Iunius Quartus Palladius

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For other people named Palladius, see Palladius (disambiguation).

Flavius Iunius Quartus Palladius (floruit 408-421) was a politician of the Western Roman Empire, who held the Praetorian prefecture of Italy, Illyricum and Africa for six years and was also consul in 416.

Life[edit]

Palladius come from a noble family,[1] that gave several high officers to the imperial administration. It is known that he had a brother, who set up a statue in his honour near his house on the Aventine Hill; the inscription on the base gives Palladius' career in detail.[1] Early in his career he was quaestor and pretor candidatus, notarius et tribunus at the Imperial court, comes sacrarum largitionum (probably in 408/409, if he is to be identified with the Palladius that was in Rome at the time of Alaric's first siege).

In 416 Palladius was appointed consul posterior, with the Eastern Emperor Theodosius II as colleague. That same year he started (January 7, 416) his office as Praetorian prefect of Italy, Illyricum and Africa, office he held for six years (at least until July 28, 421, but his first possible successor is attested only in 422). During this period (April 30, 418) he received a law by Honorius, according to which he was to expel the Pelagians from Rome; later he and the other prefects (Monaxius and Agricola) issued a praetorian law that against the Pelagians.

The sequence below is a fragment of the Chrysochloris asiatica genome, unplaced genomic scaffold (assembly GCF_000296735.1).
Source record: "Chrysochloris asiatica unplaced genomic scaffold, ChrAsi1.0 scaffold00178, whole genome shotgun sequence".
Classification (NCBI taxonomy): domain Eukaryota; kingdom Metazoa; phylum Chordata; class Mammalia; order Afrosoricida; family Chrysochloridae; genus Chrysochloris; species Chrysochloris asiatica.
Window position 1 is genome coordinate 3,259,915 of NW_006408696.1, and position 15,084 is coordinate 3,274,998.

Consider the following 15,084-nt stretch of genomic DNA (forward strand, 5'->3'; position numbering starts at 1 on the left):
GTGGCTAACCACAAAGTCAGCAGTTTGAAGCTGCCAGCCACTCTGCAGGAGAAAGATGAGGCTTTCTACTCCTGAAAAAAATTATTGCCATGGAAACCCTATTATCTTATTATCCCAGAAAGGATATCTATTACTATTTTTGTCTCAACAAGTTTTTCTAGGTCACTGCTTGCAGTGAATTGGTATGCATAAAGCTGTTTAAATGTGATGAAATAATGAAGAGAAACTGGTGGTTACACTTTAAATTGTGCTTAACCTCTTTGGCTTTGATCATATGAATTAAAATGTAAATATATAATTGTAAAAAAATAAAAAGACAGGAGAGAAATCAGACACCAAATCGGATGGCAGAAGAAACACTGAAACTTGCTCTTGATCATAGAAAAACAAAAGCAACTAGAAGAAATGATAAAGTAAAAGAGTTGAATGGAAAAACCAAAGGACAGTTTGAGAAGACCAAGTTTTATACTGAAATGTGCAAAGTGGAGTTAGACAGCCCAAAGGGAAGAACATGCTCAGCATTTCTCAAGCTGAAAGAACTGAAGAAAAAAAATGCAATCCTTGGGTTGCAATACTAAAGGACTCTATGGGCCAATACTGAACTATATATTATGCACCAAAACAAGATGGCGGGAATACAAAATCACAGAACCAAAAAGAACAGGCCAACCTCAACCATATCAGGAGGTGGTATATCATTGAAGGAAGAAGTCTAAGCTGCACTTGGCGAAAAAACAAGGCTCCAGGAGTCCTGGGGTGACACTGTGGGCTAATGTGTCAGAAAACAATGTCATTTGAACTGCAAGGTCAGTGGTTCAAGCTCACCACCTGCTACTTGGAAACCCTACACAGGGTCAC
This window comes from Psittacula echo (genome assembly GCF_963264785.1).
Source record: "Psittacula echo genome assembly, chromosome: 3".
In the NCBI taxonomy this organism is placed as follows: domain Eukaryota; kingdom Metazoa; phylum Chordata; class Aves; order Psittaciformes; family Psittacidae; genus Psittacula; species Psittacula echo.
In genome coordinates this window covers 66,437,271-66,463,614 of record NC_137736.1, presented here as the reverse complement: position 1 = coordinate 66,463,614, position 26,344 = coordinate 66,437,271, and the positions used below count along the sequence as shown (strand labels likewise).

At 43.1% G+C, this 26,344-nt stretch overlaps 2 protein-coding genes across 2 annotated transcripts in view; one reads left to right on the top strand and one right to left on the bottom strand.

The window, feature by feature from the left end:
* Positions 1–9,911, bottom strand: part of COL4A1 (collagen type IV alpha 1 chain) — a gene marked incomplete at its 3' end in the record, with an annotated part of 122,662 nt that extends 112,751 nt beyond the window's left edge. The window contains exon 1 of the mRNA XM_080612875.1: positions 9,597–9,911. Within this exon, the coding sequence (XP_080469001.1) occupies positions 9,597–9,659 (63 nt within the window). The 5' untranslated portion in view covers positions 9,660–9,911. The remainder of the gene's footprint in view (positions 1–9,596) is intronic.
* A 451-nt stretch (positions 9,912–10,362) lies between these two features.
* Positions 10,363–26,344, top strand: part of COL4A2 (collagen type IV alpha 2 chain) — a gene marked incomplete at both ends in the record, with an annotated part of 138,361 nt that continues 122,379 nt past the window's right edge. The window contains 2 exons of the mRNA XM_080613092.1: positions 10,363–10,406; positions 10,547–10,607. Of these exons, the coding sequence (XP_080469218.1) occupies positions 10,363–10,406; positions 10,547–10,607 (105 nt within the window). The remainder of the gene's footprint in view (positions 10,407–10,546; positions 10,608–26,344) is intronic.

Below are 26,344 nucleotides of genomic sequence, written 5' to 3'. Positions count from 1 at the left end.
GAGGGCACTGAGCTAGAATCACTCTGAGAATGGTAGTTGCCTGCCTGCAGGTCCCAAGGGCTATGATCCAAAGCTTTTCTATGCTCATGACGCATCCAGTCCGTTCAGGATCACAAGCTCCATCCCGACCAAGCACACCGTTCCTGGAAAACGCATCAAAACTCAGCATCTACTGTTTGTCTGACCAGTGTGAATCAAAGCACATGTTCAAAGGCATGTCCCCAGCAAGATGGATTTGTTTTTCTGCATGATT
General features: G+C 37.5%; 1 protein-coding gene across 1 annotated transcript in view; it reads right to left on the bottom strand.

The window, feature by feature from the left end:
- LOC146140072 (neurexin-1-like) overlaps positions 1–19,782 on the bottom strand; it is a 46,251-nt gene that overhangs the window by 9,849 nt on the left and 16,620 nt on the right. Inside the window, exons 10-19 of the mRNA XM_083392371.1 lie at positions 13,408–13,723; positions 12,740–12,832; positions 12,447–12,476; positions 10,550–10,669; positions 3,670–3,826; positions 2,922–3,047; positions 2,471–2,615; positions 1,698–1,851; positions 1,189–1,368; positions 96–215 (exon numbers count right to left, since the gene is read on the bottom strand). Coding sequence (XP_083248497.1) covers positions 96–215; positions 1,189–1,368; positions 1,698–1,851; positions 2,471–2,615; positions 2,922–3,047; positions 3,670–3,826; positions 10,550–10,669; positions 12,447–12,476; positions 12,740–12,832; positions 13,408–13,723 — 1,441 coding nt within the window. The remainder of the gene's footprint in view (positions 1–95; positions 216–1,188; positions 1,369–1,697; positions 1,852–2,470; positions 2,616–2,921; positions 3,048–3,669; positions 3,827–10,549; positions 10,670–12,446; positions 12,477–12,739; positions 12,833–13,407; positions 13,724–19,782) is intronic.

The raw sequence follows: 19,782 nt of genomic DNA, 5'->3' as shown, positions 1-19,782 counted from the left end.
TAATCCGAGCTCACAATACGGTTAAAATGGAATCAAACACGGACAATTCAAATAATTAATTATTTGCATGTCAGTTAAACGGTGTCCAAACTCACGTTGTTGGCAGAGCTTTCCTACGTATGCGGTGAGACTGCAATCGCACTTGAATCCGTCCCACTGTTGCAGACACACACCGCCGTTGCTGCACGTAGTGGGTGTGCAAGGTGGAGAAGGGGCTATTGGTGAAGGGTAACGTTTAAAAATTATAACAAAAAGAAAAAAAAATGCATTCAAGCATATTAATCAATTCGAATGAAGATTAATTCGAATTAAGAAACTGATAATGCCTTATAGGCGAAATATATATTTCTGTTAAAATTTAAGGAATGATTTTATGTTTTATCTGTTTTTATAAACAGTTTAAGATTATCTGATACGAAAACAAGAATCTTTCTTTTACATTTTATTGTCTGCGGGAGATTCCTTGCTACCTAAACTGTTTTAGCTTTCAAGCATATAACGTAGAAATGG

He is probably to be identified with the tribunus et notarius who was in Rome in 408, during the first siege of Alaric.[2] In this occasion Palladius was to gather among the Roman aristocrats the jewels needed to pay for Alaric's tribute, but he could not obtain enough and was obliged to proceed to the spoliation of the residual decorations of the Pagan temples of the city.[3]

On four occasions he was appointed envoy by the Roman Senate.

Notes[edit]

  1. ^ a b AE 1928, 80. This statue-base was found in 1926 on the Aventine Hill in Rome, near Sant'Anselmo monastery east of via Santa Sabina, close to the remains of a Roman house. The base is now at the Musei Capitolini (inv. 7056), in the Giardino Caffarelli of the Palazzo dei Conservatori (Arthur Ernest Gordon, Illustrated introduction to Latin epigraphy, University of California Press, 1983, ISBN 0-520-03898-3, p. 181-182).
  2. ^ F. Paschoud, Historie nouvelle, III, Paris, pp. 282-283; Santo Mazzarino, Il Basso Impero, Edizioni Dedalo 1980, p. 386.
  3. ^ Zosimus, Historia nea, V.41.

Sources[edit]

Preceded by
Imp. Caesar Honorius Augustus X,
Imp. Caesar Flavius Theodosius Augustus VI
Consul of the Roman Empire
416
Served alongside: Imp. Caesar Flavius Theodosius Augustus VII
Succeeded by
Imp. Caesar Honorius Augustus XI,
Flavius Constantius II